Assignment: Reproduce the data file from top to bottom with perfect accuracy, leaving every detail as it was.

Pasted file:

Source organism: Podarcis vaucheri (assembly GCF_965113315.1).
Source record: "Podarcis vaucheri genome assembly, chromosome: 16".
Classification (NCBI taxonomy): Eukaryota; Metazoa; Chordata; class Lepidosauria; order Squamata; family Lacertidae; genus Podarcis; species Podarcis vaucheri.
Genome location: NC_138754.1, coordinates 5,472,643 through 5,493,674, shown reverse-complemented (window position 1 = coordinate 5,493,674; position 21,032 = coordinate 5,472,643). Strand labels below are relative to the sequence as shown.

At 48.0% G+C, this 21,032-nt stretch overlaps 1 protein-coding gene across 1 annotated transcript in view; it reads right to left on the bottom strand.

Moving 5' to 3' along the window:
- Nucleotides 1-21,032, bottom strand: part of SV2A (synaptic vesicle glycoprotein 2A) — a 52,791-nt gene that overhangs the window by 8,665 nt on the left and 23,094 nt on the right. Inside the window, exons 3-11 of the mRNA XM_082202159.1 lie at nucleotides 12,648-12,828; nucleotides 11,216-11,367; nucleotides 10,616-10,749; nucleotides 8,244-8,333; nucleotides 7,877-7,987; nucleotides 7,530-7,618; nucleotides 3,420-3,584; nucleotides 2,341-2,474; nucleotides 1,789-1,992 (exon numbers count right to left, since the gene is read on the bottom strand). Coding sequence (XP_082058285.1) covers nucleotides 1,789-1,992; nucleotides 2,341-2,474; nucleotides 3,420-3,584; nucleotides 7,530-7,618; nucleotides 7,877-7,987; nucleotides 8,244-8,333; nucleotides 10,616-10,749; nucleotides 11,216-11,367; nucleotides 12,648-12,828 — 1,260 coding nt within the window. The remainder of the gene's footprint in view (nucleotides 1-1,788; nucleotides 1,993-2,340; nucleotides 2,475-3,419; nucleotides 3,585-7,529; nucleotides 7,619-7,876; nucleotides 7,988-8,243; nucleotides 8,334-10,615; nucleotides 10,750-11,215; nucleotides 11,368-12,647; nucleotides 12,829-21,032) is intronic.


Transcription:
Source organism: Podarcis vaucheri (assembly GCF_965113315.1).
Source record: "Podarcis vaucheri genome assembly, chromosome: 16".
Classification (NCBI taxonomy): Eukaryota; Metazoa; Chordata; class Lepidosauria; order Squamata; family Lacertidae; genus Podarcis; species Podarcis vaucheri.
Genome location: NC_138754.1, coordinates 5,472,643 through 5,493,674, shown reverse-complemented (window position 1 = coordinate 5,493,674; position 21,032 = coordinate 5,472,643). Strand labels below are relative to the sequence as shown.

At 48.0% G+C, this 21,032-nt stretch overlaps 1 protein-coding gene across 1 annotated transcript in view; it reads right to left on the bottom strand.

Moving 5' to 3' along the window:
- Nucleotides 1-21,032, bottom strand: part of SV2A (synaptic vesicle glycoprotein 2A) — a 52,791-nt gene that overhangs the window by 8,665 nt on the left and 23,094 nt on the right. Inside the window, exons 3-11 of the mRNA XM_082202159.1 lie at nucleotides 12,648-12,828; nucleotides 11,216-11,367; nucleotides 10,616-10,749; nucleotides 8,244-8,333; nucleotides 7,877-7,987; nucleotides 7,530-7,618; nucleotides 3,420-3,584; nucleotides 2,341-2,474; nucleotides 1,789-1,992 (exon numbers count right to left, since the gene is read on the bottom strand). Coding sequence (XP_082058285.1) covers nucleotides 1,789-1,992; nucleotides 2,341-2,474; nucleotides 3,420-3,584; nucleotides 7,530-7,618; nucleotides 7,877-7,987; nucleotides 8,244-8,333; nucleotides 10,616-10,749; nucleotides 11,216-11,367; nucleotides 12,648-12,828 — 1,260 coding nt within the window. The remainder of the gene's footprint in view (nucleotides 1-1,788; nucleotides 1,993-2,340; nucleotides 2,475-3,419; nucleotides 3,585-7,529; nucleotides 7,619-7,876; nucleotides 7,988-8,243; nucleotides 8,334-10,615; nucleotides 10,750-11,215; nucleotides 11,368-12,647; nucleotides 12,829-21,032) is intronic.